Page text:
The Milky Way from Chile


This was the Milky Way as it appeared toward the end of a long night of non-stop shooting from Chile. The centre of the Galaxy lies directly overhead and the Milky Way stretches from horizon to horizon. This is one of the sky’s greatest sights, and this is an ideal time of year to see it. But only if you are in the magic latitude zone of 20° to 30° south.

In this shot, another skyglow stretches up from the eastern horizon at left – that’s the Zodiacal Light, so obvious from this latitude. It’s sunlight reflected off comet dust in the inner solar system, and heralds the coming dawn twilight.

My tracking platform – the device that allows a camera to follow the sky for a time exposure – is at lower right, with a second camera taking telephoto lens shots of star clusters in the Milky Way.

I took this shot with the Sigma 8mm fish-eye lens and the Canon 5D MkII camera that was on a fixed tripod – it was not tracking the sky. But the 45-second exposure at ISO 3200 was enough to bring out the Milky Way in all its glory. This frame is one of 660 or so that make up (or will once I assemble it) a time-lapse movie of the Milky Way turning about the pole and rising through the night. The fish-eye format makes it suitable for projection in a planetarium dome.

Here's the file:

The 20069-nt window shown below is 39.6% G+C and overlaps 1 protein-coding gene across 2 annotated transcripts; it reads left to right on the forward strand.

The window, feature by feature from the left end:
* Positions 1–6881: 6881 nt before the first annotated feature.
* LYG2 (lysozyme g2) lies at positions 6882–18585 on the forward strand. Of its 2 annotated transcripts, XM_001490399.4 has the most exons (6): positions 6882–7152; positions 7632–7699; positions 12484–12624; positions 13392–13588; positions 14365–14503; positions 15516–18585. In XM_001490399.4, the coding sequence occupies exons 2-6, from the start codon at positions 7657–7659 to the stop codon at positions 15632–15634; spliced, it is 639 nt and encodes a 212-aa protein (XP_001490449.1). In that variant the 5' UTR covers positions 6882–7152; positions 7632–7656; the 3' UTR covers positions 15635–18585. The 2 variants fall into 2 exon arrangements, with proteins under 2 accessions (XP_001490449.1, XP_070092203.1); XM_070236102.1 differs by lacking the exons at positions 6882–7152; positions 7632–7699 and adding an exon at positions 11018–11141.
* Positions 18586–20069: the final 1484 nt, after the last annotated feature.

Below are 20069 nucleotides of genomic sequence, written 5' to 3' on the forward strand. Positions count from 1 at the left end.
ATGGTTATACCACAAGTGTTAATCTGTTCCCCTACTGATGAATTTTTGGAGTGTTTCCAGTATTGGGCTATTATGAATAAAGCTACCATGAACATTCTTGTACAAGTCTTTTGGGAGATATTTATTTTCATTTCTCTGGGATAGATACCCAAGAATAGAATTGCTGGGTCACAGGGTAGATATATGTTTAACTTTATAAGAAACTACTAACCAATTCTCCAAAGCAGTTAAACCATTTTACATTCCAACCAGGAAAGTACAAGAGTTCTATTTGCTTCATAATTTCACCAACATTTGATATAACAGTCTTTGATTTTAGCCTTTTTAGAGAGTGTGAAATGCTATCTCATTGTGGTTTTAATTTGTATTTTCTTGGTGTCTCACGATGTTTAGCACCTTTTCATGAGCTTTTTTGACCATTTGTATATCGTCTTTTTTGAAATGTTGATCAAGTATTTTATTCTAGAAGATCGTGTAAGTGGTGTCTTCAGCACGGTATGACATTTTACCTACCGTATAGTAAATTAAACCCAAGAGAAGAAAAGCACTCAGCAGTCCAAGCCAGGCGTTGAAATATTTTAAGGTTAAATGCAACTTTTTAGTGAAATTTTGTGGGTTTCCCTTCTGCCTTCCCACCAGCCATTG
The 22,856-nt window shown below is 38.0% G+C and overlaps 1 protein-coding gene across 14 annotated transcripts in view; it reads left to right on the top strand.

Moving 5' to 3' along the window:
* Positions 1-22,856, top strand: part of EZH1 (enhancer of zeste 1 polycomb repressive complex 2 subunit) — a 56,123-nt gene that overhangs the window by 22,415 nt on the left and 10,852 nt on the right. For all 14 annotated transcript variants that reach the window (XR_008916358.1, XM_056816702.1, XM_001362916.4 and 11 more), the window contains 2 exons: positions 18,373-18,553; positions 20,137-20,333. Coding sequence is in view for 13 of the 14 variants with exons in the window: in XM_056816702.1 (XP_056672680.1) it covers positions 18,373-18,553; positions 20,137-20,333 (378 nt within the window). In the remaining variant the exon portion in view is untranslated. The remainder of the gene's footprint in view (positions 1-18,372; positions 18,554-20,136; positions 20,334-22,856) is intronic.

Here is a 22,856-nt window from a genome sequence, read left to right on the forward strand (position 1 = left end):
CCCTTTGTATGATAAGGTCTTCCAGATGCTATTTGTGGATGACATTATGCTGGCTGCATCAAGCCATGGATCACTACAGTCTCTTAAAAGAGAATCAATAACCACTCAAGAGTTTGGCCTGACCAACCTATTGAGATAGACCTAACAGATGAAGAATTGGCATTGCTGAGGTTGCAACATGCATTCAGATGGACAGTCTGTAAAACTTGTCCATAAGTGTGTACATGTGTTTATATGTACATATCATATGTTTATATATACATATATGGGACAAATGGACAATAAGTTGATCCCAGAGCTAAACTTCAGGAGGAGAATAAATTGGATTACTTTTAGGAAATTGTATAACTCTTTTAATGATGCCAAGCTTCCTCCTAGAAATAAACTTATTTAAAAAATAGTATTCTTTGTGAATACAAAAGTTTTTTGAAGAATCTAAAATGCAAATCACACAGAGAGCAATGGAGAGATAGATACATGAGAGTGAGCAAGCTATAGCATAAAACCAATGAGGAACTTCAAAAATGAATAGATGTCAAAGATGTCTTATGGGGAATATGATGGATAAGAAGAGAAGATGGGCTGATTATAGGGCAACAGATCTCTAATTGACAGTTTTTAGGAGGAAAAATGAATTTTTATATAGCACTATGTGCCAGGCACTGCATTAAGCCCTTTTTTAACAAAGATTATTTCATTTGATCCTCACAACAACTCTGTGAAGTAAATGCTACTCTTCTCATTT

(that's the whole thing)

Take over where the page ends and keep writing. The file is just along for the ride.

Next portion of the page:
– Alan, May 2, 2011 / Image © 2011 Alan Dyer

A Dawn Gathering of Planets


The joys of stargazing at southern latitudes! Here’s a shot from this morning, May 2, 2011, of the gathering of four planets now coming together in the pre-dawn sky. From Canada, you won’t see this well at all. The planets will be hugging the horizon and lost in the twilight. But from here in Chile, at a latitude of 23° south, the planets are arranged vertically straight up from the horizon. Over the next couple of weeks the planets will converge as Venus and Mercury drop down to meet Jupiter and Mars – they’ll be tightest, within 6° of each other on the mornings of May 11 and 12, when Venus and Jupiter, the two brightest objects here, will be closest together.

It was very neat watching them rise this morning over the Andes, first brilliant Venus popping over the ridge, then fainter Mercury, the Jupiter, and finally, at the bottom here, Mars. Venus and Mercury pair at top, and Jupiter and Mars are together at bottom.

The conical peak at left is 5,900-metre (19,400-foot) Licancabur, an extinct volcano, one of many along the line of the Andes. I shot this from just outside our dining room at the Atacama Lodge near San Pedro de Atacama. It was the finale of an all-night session shooting the Milky Way in stills and time-lapse. All the gear worked great and the raw images look fabulous. More to come!

– Alan, May 2, 2011 / Image © 2011 Alan Dyer